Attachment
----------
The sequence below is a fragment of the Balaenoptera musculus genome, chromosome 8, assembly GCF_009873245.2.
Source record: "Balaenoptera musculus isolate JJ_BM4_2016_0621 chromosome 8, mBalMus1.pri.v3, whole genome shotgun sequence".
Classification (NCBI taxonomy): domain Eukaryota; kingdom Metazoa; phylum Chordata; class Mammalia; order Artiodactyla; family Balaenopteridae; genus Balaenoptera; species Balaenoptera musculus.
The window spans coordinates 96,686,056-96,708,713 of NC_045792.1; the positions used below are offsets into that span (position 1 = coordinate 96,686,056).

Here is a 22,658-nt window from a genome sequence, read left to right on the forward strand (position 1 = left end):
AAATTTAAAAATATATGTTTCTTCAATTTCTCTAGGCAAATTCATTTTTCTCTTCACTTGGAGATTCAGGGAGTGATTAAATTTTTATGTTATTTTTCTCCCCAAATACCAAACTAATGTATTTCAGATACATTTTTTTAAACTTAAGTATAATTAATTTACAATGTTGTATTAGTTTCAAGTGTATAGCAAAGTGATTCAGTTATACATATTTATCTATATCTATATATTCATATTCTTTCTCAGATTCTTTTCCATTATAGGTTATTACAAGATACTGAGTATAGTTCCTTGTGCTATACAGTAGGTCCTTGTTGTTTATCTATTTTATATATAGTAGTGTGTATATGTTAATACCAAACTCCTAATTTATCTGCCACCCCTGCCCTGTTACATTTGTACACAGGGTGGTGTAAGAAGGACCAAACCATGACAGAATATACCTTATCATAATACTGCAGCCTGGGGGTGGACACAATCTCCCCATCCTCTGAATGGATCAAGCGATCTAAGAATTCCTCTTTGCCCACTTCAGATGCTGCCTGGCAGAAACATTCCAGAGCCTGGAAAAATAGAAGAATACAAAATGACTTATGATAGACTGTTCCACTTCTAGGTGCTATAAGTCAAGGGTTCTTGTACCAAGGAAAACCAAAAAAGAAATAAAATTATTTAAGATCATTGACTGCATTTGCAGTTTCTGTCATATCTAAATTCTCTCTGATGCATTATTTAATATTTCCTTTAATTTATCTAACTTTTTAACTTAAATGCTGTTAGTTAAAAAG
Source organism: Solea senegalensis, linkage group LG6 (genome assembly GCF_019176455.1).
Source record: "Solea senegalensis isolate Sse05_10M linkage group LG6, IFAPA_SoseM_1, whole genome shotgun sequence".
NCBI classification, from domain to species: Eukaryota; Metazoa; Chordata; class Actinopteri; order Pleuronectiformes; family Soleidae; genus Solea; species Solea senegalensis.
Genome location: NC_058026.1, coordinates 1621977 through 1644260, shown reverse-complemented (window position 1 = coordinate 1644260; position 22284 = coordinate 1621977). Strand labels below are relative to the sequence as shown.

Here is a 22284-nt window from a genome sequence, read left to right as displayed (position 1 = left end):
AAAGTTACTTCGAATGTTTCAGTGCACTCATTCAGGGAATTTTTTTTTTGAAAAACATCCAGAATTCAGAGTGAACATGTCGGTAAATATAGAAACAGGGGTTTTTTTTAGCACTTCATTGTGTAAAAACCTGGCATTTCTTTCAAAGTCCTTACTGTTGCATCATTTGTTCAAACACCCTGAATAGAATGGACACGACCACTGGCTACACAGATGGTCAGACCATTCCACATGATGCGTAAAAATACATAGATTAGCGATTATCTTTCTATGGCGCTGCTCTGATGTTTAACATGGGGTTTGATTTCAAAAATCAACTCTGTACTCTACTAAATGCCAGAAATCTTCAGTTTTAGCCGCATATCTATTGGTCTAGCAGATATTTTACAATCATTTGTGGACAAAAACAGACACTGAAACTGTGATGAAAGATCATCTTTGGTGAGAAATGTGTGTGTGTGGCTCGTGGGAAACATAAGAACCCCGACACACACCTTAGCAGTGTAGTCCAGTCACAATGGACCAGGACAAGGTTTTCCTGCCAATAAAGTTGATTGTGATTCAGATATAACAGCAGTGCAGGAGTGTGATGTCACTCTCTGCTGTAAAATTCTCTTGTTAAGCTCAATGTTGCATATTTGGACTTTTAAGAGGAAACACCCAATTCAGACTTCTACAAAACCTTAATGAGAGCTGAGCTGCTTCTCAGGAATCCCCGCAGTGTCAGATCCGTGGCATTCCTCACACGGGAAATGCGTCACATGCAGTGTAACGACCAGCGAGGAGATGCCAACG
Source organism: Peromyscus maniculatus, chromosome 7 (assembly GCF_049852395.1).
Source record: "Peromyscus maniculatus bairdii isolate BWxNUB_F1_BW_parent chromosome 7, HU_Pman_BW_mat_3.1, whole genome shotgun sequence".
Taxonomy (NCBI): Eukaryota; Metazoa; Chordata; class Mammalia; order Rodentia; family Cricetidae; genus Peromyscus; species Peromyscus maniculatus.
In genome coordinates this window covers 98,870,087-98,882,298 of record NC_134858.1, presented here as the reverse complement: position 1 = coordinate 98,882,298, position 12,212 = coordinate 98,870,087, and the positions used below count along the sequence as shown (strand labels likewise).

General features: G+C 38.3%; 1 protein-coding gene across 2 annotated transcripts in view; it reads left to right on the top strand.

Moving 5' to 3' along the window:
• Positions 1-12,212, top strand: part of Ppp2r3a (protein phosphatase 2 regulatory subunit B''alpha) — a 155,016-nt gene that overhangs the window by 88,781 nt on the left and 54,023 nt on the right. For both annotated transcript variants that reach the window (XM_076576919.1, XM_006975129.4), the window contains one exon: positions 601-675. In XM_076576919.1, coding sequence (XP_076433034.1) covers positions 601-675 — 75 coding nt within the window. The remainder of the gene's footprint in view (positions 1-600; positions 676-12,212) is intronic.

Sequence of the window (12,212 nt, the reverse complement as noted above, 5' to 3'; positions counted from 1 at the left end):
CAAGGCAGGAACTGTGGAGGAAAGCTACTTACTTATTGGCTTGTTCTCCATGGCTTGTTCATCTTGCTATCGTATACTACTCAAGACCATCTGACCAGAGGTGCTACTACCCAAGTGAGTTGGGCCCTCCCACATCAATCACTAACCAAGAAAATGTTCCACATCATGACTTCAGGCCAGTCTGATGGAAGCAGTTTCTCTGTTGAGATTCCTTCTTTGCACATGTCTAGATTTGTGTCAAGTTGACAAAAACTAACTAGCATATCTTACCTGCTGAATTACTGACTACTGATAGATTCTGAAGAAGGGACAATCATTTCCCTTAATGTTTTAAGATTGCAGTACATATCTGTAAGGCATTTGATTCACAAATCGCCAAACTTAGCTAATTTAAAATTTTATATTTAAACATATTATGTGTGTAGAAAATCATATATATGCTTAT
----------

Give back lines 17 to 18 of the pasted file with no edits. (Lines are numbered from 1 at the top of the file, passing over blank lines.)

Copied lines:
General features: G+C 38.3%; 1 protein-coding gene across 2 annotated transcripts in view; it reads left to right on the top strand.

Moving 5' to 3' along the window: